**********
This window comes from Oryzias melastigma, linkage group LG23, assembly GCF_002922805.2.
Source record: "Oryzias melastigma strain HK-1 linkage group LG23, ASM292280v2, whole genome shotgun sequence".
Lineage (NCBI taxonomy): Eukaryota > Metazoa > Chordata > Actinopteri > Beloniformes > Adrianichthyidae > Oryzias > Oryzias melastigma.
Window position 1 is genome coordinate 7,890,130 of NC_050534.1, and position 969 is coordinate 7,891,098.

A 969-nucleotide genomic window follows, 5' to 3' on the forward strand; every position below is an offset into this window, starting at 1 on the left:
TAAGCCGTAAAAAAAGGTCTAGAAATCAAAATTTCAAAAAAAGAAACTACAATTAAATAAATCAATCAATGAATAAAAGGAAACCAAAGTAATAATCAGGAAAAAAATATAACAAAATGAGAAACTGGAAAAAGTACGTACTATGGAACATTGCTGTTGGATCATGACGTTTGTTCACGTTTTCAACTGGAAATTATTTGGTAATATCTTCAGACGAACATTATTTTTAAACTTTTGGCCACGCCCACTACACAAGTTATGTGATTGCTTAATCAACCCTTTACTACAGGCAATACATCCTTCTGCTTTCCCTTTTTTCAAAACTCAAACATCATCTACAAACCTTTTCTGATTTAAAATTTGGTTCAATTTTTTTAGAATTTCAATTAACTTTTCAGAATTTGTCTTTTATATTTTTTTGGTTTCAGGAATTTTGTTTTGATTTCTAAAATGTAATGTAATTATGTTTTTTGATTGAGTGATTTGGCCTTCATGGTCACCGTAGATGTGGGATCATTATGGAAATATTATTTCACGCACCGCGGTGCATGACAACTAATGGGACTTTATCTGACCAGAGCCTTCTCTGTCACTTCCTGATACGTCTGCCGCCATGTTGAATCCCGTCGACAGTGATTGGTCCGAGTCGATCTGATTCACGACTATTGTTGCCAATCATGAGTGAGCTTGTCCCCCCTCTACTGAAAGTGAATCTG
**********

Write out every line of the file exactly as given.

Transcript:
This window comes from Oryzias melastigma, linkage group LG23, assembly GCF_002922805.2.
Source record: "Oryzias melastigma strain HK-1 linkage group LG23, ASM292280v2, whole genome shotgun sequence".
Lineage (NCBI taxonomy): Eukaryota > Metazoa > Chordata > Actinopteri > Beloniformes > Adrianichthyidae > Oryzias > Oryzias melastigma.
Window position 1 is genome coordinate 7,890,130 of NC_050534.1, and position 969 is coordinate 7,891,098.

A 969-nucleotide genomic window follows, 5' to 3' on the forward strand; every position below is an offset into this window, starting at 1 on the left:
TAAGCCGTAAAAAAAGGTCTAGAAATCAAAATTTCAAAAAAAGAAACTACAATTAAATAAATCAATCAATGAATAAAAGGAAACCAAAGTAATAATCAGGAAAAAAATATAACAAAATGAGAAACTGGAAAAAGTACGTACTATGGAACATTGCTGTTGGATCATGACGTTTGTTCACGTTTTCAACTGGAAATTATTTGGTAATATCTTCAGACGAACATTATTTTTAAACTTTTGGCCACGCCCACTACACAAGTTATGTGATTGCTTAATCAACCCTTTACTACAGGCAATACATCCTTCTGCTTTCCCTTTTTTCAAAACTCAAACATCATCTACAAACCTTTTCTGATTTAAAATTTGGTTCAATTTTTTTAGAATTTCAATTAACTTTTCAGAATTTGTCTTTTATATTTTTTTGGTTTCAGGAATTTTGTTTTGATTTCTAAAATGTAATGTAATTATGTTTTTTGATTGAGTGATTTGGCCTTCATGGTCACCGTAGATGTGGGATCATTATGGAAATATTATTTCACGCACCGCGGTGCATGACAACTAATGGGACTTTATCTGACCAGAGCCTTCTCTGTCACTTCCTGATACGTCTGCCGCCATGTTGAATCCCGTCGACAGTGATTGGTCCGAGTCGATCTGATTCACGACTATTGTTGCCAATCATGAGTGAGCTTGTCCCCCCTCTACTGAAAGTGAATCTG